Hero in Much Ado About Nothing

Hero and Beatrice
Hero and Beatrice are contrasting characters

Hero is the innocent and obedient daughter of Leonato. She contrasts with the more outspoken and independent Beatrice and presents a conventional image of a suitable and desirable wife.

Claudio describes her as a 'jewel' when he first meets her and praises her for being 'modest'. He accuses her on their wedding day of being unfaithful, and she faints. The Friar advises her father to pretend she is dead, to give her a chance of a life.

At the end of the play, when Claudio has seen the error of his accusations, Hero is given to him as a wife, in disguise as Antonio's daughter.

How is Hero like this?EvidenceAnalysis
BeautifulHero is so beautiful that Claudio falls in love with her at first sight."In mine eye she is the sweetest lady that ever I looked on." (Act 1 Scene 1) Claudio praises Hero for her beauty. She is also admired by Don Pedro and is often referred to as 'fair Hero'.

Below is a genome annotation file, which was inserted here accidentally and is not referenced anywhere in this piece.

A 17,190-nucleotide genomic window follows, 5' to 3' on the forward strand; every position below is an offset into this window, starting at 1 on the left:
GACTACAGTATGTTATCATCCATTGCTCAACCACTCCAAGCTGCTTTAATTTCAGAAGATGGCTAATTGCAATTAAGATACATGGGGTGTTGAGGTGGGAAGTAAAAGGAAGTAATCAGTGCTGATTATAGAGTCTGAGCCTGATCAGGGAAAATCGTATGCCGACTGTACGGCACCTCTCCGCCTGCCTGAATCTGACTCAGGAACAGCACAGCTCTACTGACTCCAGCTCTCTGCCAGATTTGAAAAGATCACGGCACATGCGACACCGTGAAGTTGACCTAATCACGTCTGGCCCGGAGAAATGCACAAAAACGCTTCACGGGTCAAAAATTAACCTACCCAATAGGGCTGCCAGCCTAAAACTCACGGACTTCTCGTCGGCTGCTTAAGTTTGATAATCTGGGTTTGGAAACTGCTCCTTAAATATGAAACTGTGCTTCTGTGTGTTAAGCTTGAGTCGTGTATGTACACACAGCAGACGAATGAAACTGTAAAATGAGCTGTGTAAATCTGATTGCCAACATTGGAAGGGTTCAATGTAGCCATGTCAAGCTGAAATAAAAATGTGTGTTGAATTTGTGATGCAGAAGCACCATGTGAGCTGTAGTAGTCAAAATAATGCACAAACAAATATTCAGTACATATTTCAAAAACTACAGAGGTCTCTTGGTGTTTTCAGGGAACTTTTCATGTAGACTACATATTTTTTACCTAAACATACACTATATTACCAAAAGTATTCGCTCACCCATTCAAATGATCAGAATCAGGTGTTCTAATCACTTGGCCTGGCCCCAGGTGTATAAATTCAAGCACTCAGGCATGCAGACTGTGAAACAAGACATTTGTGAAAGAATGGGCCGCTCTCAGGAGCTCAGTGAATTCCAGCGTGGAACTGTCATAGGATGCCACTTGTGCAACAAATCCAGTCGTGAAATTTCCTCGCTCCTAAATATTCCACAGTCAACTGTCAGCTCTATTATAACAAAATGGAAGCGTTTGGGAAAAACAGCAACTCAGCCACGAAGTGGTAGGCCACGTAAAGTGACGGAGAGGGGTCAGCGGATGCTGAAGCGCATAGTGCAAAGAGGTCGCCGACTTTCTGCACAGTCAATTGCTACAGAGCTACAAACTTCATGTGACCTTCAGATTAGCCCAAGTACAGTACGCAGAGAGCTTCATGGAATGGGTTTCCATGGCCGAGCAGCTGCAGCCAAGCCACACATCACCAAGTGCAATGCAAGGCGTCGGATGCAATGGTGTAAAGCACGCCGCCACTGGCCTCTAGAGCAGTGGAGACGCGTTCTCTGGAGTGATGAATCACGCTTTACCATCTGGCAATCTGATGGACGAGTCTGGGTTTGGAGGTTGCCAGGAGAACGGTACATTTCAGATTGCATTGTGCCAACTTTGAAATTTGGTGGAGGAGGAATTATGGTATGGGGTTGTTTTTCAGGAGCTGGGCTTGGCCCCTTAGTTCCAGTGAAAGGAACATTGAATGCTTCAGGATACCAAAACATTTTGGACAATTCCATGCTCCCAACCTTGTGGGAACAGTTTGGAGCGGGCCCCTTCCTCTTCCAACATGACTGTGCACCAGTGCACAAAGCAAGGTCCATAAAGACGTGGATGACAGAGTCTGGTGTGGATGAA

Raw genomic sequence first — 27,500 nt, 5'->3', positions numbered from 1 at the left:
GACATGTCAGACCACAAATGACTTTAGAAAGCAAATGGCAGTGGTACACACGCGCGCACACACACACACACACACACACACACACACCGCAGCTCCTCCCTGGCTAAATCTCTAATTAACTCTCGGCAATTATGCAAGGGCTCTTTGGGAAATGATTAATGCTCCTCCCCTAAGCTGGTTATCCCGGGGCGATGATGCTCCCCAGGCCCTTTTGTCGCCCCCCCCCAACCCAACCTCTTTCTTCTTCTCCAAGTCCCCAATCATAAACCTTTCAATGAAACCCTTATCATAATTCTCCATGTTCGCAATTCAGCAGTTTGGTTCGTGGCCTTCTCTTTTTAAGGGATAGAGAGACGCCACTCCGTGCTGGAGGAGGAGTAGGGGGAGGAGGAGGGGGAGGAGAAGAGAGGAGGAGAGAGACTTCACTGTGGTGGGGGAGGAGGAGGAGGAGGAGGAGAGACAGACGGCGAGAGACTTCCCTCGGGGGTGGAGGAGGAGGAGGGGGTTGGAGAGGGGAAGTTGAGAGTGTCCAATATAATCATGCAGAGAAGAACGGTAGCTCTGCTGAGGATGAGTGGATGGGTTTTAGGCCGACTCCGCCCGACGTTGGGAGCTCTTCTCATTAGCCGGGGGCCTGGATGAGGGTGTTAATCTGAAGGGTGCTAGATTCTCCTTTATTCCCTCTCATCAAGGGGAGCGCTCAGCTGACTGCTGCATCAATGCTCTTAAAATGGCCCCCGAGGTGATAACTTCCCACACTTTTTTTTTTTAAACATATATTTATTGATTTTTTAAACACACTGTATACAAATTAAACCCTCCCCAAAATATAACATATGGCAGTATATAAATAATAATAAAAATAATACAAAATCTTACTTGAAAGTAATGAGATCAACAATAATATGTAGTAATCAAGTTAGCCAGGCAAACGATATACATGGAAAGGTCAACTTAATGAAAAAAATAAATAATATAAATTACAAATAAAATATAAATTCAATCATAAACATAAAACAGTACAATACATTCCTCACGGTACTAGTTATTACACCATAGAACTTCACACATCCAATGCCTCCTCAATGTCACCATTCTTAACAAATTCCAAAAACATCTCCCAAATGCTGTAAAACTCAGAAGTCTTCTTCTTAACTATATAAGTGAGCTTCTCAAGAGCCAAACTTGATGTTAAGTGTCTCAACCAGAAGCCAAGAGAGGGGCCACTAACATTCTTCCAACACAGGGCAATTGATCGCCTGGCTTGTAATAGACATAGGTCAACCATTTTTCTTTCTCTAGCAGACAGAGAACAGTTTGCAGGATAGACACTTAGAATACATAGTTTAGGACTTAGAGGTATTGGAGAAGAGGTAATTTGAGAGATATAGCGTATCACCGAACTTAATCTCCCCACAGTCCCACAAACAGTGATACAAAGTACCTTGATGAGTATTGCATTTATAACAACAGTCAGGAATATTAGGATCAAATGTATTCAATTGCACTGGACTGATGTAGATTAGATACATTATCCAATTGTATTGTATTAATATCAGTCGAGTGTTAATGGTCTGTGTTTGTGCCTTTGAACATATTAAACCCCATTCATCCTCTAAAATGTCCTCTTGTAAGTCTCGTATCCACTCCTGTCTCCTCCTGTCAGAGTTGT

ObedientBeatrice tells Antonio that her cousin always does what her father asks."Yes, faith; it is my cousin's duty to make curtsy and say 'Father, as it please you." (Act 2 Scene 1) We learn from about Hero from the things that other characters say. Here Beatrice highlights how dutiful her cousin can be. She uses the words "duty", "curtsy" and "please" to emphasise Hero's obedient nature.
QuietIn comparison to Beatrice, Hero doesn't say much at all in the play."I talk'd with no man at that hour, my lord." (Act 4 Scene 1) When Claudio accuses her of being with another man, he uses elaborate language. However, Hero responds with simple, quiet truth.
ForgivingEven though Claudio humiliates her at the altar, Hero is prepared to give him a second chance."And when I lived, I was your other wife: / And when you loved, you were my other husband." (Act 5 Scene 4) She reveals herself to Claudio at the second wedding. Her speech is straightforward and lacking in blame or resentment.